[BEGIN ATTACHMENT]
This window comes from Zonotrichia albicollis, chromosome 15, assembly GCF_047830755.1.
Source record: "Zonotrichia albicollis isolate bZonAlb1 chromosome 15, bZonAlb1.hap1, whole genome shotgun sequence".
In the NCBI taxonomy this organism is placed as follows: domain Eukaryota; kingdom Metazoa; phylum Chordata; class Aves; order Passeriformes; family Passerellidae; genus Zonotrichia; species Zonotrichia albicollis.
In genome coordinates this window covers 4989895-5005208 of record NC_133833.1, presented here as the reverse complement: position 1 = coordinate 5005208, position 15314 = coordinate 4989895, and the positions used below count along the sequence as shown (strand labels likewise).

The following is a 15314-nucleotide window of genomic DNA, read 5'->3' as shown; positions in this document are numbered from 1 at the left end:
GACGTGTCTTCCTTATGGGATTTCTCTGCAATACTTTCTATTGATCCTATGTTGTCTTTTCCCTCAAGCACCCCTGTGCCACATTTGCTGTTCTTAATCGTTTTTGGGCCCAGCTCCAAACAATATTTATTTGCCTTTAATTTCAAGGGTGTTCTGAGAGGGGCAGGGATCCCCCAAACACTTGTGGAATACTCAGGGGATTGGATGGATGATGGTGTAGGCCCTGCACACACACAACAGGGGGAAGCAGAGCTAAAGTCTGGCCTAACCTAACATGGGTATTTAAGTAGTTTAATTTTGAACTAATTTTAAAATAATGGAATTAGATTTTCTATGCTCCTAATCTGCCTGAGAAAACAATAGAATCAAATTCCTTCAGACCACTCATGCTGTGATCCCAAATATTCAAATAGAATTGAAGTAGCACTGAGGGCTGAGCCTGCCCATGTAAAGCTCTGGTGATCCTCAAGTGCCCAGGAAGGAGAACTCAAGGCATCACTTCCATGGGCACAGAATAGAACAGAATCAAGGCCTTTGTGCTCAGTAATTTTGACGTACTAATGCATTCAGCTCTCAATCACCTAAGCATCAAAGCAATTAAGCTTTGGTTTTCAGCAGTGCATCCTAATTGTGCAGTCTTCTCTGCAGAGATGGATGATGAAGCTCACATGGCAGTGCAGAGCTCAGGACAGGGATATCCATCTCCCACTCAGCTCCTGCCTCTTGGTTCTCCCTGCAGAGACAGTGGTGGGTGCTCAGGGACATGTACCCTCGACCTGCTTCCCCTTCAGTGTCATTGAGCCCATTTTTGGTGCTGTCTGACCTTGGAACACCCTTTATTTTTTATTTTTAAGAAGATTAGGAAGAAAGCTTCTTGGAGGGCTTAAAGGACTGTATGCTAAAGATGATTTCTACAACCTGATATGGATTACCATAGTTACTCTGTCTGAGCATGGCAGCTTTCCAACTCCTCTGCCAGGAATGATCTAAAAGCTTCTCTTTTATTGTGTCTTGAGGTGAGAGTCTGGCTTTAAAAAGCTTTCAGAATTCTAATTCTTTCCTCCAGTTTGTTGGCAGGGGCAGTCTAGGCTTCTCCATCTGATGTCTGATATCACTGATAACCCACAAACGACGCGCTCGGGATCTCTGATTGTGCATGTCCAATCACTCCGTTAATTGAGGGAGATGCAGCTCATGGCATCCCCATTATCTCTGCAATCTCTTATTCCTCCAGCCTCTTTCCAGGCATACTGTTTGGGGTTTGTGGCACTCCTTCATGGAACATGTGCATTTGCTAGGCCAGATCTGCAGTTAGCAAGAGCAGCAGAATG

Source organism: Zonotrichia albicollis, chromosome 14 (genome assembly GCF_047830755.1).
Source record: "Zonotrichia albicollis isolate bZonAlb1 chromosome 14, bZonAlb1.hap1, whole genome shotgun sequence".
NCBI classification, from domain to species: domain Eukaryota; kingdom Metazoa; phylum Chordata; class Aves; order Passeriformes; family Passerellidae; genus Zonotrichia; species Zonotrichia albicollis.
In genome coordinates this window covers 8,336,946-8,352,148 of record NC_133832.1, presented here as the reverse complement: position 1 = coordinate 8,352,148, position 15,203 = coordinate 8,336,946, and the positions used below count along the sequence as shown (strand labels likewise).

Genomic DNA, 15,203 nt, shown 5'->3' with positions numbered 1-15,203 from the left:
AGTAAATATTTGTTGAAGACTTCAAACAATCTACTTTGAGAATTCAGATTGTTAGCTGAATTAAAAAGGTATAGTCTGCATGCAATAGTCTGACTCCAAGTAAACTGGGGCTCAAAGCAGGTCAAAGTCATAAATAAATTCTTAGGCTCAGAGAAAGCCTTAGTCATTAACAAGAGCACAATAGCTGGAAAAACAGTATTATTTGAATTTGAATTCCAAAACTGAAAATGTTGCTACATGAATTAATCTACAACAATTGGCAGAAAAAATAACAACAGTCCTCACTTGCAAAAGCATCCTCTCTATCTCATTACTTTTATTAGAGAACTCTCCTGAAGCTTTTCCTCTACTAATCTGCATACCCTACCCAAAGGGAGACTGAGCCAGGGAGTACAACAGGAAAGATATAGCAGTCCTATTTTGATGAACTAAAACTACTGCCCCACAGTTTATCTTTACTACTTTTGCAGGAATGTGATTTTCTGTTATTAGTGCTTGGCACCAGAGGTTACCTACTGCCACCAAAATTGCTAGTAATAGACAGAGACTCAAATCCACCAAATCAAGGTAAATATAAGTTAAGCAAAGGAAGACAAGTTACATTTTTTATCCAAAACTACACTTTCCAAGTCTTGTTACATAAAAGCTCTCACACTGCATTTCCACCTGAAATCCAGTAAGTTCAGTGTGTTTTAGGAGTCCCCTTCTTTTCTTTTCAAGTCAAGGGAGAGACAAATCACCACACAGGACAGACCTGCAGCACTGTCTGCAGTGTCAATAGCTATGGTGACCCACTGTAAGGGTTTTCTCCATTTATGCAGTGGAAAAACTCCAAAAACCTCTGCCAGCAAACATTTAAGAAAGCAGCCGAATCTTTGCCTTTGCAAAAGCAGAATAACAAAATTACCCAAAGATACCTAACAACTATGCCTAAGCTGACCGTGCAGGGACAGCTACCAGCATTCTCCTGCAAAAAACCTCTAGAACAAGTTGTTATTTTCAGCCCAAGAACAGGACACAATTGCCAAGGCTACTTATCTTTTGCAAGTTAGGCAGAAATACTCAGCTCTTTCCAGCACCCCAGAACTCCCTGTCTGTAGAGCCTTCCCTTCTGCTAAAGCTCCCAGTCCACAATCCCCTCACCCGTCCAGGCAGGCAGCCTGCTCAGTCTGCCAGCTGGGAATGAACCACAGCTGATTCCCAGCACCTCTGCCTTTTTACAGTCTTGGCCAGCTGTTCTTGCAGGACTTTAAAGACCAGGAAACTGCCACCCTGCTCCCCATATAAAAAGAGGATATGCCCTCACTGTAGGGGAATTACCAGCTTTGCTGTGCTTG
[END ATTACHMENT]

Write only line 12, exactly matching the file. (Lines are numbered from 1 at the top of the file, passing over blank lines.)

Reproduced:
AGTAAATATTTGTTGAAGACTTCAAACAATCTACTTTGAGAATTCAGATTGTTAGCTGAATTAAAAAGGTATAGTCTGCATGCAATAGTCTGACTCCAAGTAAACTGGGGCTCAAAGCAGGTCAAAGTCATAAATAAATTCTTAGGCTCAGAGAAAGCCTTAGTCATTAACAAGAGCACAATAGCTGGAAAAACAGTATTATTTGAATTTGAATTCCAAAACTGAAAATGTTGCTACATGAATTAATCTACAACAATTGGCAGAAAAAATAACAACAGTCCTCACTTGCAAAAGCATCCTCTCTATCTCATTACTTTTATTAGAGAACTCTCCTGAAGCTTTTCCTCTACTAATCTGCATACCCTACCCAAAGGGAGACTGAGCCAGGGAGTACAACAGGAAAGATATAGCAGTCCTATTTTGATGAACTAAAACTACTGCCCCACAGTTTATCTTTACTACTTTTGCAGGAATGTGATTTTCTGTTATTAGTGCTTGGCACCAGAGGTTACCTACTGCCACCAAAATTGCTAGTAATAGACAGAGACTCAAATCCACCAAATCAAGGTAAATATAAGTTAAGCAAAGGAAGACAAGTTACATTTTTTATCCAAAACTACACTTTCCAAGTCTTGTTACATAAAAGCTCTCACACTGCATTTCCACCTGAAATCCAGTAAGTTCAGTGTGTTTTAGGAGTCCCCTTCTTTTCTTTTCAAGTCAAGGGAGAGACAAATCACCACACAGGACAGACCTGCAGCACTGTCTGCAGTGTCAATAGCTATGGTGACCCACTGTAAGGGTTTTCTCCATTTATGCAGTGGAAAAACTCCAAAAACCTCTGCCAGCAAACATTTAAGAAAGCAGCCGAATCTTTGCCTTTGCAAAAGCAGAATAACAAAATTACCCAAAGATACCTAACAACTATGCCTAAGCTGACCGTGCAGGGACAGCTACCAGCATTCTCCTGCAAAAAACCTCTAGAACAAGTTGTTATTTTCAGCCCAAGAACAGGACACAATTGCCAAGGCTACTTATCTTTTGCAAGTTAGGCAGAAATACTCAGCTCTTTCCAGCACCCCAGAACTCCCTGTCTGTAGAGCCTTCCCTTCTGCTAAAGCTCCCAGTCCACAATCCCCTCACCCGTCCAGGCAGGCAGCCTGCTCAGTCTGCCAGCTGGGAATGAACCACAGCTGATTCCCAGCACCTCTGCCTTTTTACAGTCTTGGCCAGCTGTTCTTGCAGGACTTTAAAGACCAGGAAACTGCCACCCTGCTCCCCATATAAAAAGAGGATATGCCCTCACTGTAGGGGAATTACCAGCTTTGCTGTGCTTG